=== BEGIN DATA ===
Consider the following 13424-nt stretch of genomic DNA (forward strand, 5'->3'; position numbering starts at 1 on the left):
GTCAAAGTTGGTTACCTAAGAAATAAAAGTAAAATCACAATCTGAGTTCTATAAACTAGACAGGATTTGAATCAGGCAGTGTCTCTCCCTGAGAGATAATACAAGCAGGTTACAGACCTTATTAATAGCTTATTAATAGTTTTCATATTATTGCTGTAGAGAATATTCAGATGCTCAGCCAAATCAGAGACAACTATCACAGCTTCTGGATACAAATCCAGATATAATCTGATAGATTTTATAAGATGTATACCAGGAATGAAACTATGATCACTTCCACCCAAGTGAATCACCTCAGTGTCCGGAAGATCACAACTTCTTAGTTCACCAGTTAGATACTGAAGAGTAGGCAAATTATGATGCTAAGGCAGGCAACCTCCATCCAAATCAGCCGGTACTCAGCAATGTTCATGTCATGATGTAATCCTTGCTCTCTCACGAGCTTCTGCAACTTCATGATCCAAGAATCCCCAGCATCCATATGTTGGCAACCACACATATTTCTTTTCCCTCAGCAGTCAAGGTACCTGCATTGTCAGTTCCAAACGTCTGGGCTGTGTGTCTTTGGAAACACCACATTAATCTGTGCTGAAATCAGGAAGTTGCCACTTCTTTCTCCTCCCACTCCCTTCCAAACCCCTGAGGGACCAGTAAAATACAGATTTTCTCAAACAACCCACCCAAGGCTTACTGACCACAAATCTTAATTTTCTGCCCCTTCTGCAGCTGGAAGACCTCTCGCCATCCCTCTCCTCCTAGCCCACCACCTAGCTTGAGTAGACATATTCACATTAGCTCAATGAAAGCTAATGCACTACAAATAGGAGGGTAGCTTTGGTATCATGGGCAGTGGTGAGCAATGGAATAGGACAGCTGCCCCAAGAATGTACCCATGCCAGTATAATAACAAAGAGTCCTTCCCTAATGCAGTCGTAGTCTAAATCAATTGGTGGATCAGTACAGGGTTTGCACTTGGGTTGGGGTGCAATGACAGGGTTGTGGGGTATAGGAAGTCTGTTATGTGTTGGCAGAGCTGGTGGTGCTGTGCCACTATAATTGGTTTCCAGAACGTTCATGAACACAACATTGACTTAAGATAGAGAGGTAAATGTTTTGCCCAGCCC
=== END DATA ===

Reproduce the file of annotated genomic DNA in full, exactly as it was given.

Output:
Consider the following 13424-nt stretch of genomic DNA (forward strand, 5'->3'; position numbering starts at 1 on the left):
GTCAAAGTTGGTTACCTAAGAAATAAAAGTAAAATCACAATCTGAGTTCTATAAACTAGACAGGATTTGAATCAGGCAGTGTCTCTCCCTGAGAGATAATACAAGCAGGTTACAGACCTTATTAATAGCTTATTAATAGTTTTCATATTATTGCTGTAGAGAATATTCAGATGCTCAGCCAAATCAGAGACAACTATCACAGCTTCTGGATACAAATCCAGATATAATCTGATAGATTTTATAAGATGTATACCAGGAATGAAACTATGATCACTTCCACCCAAGTGAATCACCTCAGTGTCCGGAAGATCACAACTTCTTAGTTCACCAGTTAGATACTGAAGAGTAGGCAAATTATGATGCTAAGGCAGGCAACCTCCATCCAAATCAGCCGGTACTCAGCAATGTTCATGTCATGATGTAATCCTTGCTCTCTCACGAGCTTCTGCAACTTCATGATCCAAGAATCCCCAGCATCCATATGTTGGCAACCACACATATTTCTTTTCCCTCAGCAGTCAAGGTACCTGCATTGTCAGTTCCAAACGTCTGGGCTGTGTGTCTTTGGAAACACCACATTAATCTGTGCTGAAATCAGGAAGTTGCCACTTCTTTCTCCTCCCACTCCCTTCCAAACCCCTGAGGGACCAGTAAAATACAGATTTTCTCAAACAACCCACCCAAGGCTTACTGACCACAAATCTTAATTTTCTGCCCCTTCTGCAGCTGGAAGACCTCTCGCCATCCCTCTCCTCCTAGCCCACCACCTAGCTTGAGTAGACATATTCACATTAGCTCAATGAAAGCTAATGCACTACAAATAGGAGGGTAGCTTTGGTATCATGGGCAGTGGTGAGCAATGGAATAGGACAGCTGCCCCAAGAATGTACCCATGCCAGTATAATAACAAAGAGTCCTTCCCTAATGCAGTCGTAGTCTAAATCAATTGGTGGATCAGTACAGGGTTTGCACTTGGGTTGGGGTGCAATGACAGGGTTGTGGGGTATAGGAAGTCTGTTATGTGTTGGCAGAGCTGGTGGTGCTGTGCCACTATAATTGGTTTCCAGAACGTTCATGAACACAACATTGACTTAAGATAGAGAGGTAAATGTTTTGCCCAGCCC